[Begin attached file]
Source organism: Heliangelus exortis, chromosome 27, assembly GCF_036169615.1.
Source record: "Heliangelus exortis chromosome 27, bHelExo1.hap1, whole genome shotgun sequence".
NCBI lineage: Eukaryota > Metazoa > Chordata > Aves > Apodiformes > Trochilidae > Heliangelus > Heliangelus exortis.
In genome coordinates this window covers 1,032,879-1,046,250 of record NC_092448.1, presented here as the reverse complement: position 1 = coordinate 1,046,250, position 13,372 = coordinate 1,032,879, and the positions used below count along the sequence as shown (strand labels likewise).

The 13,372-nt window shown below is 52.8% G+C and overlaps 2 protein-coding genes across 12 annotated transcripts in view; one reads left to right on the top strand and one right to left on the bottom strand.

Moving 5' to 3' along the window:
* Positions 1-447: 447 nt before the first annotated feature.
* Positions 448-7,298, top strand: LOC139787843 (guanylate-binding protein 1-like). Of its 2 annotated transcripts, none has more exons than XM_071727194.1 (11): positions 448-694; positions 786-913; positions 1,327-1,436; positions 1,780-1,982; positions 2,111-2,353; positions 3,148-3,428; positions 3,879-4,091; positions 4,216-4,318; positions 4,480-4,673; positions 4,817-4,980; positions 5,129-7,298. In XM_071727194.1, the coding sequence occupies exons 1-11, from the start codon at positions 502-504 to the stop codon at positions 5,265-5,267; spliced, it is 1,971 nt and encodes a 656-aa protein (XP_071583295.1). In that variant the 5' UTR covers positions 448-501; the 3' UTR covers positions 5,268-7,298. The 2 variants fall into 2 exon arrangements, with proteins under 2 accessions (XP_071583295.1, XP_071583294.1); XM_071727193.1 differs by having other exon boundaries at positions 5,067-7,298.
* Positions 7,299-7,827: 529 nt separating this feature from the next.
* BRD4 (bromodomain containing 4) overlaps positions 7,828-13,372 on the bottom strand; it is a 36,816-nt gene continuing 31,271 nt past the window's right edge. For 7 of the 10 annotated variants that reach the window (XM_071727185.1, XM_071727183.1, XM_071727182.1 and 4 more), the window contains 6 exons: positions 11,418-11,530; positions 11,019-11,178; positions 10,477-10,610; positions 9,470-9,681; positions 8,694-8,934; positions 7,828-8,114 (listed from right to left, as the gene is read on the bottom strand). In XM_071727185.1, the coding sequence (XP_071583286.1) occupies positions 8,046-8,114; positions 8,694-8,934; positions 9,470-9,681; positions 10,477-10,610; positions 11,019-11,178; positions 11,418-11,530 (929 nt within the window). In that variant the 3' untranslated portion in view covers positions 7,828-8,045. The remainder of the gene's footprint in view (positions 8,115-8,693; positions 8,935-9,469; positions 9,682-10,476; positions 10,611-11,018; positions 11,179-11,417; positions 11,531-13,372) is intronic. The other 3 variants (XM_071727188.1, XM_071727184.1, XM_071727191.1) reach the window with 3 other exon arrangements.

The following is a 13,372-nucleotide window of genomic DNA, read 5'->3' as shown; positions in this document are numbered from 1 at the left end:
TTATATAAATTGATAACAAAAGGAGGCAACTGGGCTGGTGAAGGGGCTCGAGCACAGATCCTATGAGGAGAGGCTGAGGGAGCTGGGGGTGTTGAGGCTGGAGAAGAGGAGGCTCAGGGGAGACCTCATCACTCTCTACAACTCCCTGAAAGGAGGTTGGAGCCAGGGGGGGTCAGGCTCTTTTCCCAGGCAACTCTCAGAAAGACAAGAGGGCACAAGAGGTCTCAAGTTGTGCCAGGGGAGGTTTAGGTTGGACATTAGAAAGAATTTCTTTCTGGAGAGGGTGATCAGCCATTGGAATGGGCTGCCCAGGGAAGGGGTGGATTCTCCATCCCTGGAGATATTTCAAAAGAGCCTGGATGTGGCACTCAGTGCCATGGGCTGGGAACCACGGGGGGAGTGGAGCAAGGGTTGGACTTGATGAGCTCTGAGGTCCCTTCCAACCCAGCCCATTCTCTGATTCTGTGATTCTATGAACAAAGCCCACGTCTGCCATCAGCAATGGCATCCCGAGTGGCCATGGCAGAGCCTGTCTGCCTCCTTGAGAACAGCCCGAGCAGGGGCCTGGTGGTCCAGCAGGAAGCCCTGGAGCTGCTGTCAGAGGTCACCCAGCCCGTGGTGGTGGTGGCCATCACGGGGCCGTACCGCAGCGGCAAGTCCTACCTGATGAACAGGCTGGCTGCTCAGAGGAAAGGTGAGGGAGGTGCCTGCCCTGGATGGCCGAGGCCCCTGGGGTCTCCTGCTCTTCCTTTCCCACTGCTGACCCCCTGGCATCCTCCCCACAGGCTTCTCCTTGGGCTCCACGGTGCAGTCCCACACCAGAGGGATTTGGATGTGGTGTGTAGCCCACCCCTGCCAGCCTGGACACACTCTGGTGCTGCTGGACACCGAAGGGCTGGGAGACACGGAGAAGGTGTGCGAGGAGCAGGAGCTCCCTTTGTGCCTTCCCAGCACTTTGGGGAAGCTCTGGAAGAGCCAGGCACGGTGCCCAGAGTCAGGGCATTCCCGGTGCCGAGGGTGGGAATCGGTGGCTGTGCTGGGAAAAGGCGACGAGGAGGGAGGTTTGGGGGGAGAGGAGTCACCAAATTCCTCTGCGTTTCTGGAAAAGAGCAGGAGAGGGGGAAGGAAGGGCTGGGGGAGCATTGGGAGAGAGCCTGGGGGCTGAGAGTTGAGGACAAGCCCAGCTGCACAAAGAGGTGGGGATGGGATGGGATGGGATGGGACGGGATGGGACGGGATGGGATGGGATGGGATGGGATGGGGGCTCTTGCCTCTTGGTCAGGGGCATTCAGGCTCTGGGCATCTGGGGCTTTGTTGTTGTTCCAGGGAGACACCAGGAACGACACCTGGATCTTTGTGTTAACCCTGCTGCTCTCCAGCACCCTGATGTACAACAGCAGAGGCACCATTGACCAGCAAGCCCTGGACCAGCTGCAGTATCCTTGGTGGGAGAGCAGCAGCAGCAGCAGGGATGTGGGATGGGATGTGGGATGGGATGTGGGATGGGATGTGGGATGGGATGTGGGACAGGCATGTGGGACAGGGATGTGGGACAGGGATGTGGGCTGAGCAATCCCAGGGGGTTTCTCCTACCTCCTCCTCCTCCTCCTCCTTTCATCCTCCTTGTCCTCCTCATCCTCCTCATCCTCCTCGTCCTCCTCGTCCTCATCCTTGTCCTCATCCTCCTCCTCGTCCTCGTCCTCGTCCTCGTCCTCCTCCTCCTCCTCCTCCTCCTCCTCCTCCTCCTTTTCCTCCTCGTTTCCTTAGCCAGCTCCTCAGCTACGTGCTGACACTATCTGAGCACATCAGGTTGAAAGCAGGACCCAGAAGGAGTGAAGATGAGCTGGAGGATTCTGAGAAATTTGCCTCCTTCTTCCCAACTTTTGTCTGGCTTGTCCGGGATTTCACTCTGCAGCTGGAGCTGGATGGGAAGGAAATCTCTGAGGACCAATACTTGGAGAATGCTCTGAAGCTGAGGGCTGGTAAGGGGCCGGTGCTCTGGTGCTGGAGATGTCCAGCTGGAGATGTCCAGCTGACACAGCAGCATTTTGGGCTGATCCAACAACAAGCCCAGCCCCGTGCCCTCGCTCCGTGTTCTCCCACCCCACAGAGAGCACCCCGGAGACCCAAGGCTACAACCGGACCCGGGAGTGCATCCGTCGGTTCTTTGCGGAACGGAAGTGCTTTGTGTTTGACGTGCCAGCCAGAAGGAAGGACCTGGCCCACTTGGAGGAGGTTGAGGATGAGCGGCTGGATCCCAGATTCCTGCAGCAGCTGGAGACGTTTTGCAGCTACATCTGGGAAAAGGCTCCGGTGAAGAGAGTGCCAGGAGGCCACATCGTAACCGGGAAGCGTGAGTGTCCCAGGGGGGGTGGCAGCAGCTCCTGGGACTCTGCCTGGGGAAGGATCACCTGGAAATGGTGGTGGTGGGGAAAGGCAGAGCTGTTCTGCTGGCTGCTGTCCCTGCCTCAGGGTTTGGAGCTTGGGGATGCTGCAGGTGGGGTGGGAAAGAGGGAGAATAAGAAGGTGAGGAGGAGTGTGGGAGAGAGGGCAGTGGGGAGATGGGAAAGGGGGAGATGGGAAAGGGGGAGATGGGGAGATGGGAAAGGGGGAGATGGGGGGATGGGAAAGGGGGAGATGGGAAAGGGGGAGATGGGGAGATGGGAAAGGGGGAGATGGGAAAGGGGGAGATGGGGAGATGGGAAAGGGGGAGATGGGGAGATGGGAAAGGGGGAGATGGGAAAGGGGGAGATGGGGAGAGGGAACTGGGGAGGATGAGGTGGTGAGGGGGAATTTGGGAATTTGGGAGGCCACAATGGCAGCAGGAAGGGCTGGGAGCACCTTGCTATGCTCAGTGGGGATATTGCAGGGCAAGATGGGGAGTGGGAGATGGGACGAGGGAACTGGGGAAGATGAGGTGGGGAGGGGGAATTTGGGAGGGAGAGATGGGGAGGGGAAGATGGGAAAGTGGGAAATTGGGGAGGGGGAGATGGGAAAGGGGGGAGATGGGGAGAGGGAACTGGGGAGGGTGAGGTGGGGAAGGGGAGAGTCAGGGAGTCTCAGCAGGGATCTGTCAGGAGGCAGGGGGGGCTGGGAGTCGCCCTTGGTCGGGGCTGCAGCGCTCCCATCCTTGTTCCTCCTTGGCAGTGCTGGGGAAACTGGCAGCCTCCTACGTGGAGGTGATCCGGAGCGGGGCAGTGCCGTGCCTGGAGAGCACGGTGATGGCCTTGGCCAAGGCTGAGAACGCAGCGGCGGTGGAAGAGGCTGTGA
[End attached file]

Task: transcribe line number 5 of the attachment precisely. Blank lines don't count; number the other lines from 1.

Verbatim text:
The 13,372-nt window shown below is 52.8% G+C and overlaps 2 protein-coding genes across 12 annotated transcripts in view; one reads left to right on the top strand and one right to left on the bottom strand.